5.5 Guiding property modeling with seismic data
A seismic cube can contain a lot of useful information to guide 3D facies modeling and 3D petrophysical modeling. Geophysicists, for decades, have been developing many techniques to correlate signature in the seismic cube to specific facies or log signature along the well. The general goal is to identify a signature in the seismic cube at the well location and to track such signature between the wells, assuming that wells drilled there would see the same log/facies signature than observed on the existing wells. The purpose of the present paper is not to detail all these geophysical techniques – it would be impossible. The reader can refer to books such as (Chopra and Castagna, 2014), (Li, 2014) and (Simm and Bacon, 2014) for some introduction on the topic. Our goal here is to see, once the geophysicist has created one or several new seismic attributes, how shall we use them in our geomodeling workflows?
On a geomodeling point of view, seismic attributes and petrophysics are similar. You can have numerous seismic attributes in the same way that as you can have many different types of logs to model in 3D. But at the end of the day, all these logs are modeled using a limited set of geomodeling techniques and, as explained hereafter, all these seismic attributes are integrated in the geomodel using a limited set of techniques too.
Figure 2 illustrates how a continuous seismic attribute can be transformed into a set of cubes of facies probabilities. Along each well, the facies distribution is compared with the values of the seismic attribute (Figure 2, upper part). In our example, one can see that for values of the attributes up to A, the facies on the well is always sand. We can assume that between the wells, everywhere where the attribute is in that range, we will have always sand. In these cells, the cube of sand probability is equal to 100%, while the cube of shale probability is equal to 0%. In a symmetric way, for values above B, the facies at the well is always shale. In the cells with this range of values, the cube of sand probability is equal to 0% and the cube of shale probability is equal to 100%.
If this binary behavior (either 100% chance to be in sand or 100% chance to be in shale) was true for all values of the seismic attribute, we wouldn’t even need any geostatistical computation. For a given cube of seismic attribute, the facies distribution would be purely deterministic. It would mean that the seismic attribute on its own would be enough to characterize the reservoir. In practice though, the relationship is never as clear as this and there is always at least range of values for which there is probability to be either in the sand or in the shale. This is where geomodeling and geostatistics find its place: it allows throwing the dices and generating multiple facies realizations which respect that information. Concretely, for each attribute value between A and B (Figure 2, upper part) we assign the proper probability in the sand and the shale cubes.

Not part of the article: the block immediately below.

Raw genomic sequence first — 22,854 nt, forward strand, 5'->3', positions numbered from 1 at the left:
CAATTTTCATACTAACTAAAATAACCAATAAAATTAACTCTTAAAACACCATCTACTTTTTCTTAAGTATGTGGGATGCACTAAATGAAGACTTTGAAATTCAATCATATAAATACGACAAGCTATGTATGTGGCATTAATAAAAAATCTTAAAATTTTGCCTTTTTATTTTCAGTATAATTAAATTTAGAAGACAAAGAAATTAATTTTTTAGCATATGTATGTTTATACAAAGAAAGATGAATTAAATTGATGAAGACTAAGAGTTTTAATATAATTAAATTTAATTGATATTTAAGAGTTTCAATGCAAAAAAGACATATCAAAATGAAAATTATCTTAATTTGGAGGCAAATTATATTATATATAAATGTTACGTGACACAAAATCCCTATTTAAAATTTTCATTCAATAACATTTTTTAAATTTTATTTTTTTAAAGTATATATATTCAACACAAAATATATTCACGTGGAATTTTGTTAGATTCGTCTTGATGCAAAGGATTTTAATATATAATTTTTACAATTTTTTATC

This illustrates what was discussed in the introduction of this chapter. Seismic cubes can’t see the reservoir at the resolution that wells can. As such, seismic attributes can’t capture the details and there are always some discrepancies between the seismic information and the well information. Geostatistics, through the use of cube of facies probability, allows studying this uncertainty. The same approach would work if the seismic attribute was a discrete property.
As mentioned earlier, several attributes might have been computed. Each attribute will generate its set of probability cubes. If multiple sands and shale probability cubes exist, they can be combined into an integrated single cube. The same can be done to merge together a set of cubes coming from seismic and the set of cubes generated from merging VPC and facies proportion maps. The idea is that each cube, each data, shows one aspect of the facies distribution and to understand the whole distribution, we need to combine them.
If a seismic attribute relates to a continuous well log such as porosity, or fracture density, the seismic attribute is directly used as a secondary variable with geostatistical algorithms such as Collocated Sequential Gaussian Simulation (collocated SGS). The workflow is identical to the one described in the paper on petrophysics where the 3D porosity model was used as a guide to model the water saturation in 3D. Such algorithms are able to use multiple secondary variables if needs be.
The reader can refer for example to (Doyen, 2007) for more details about these different techniques.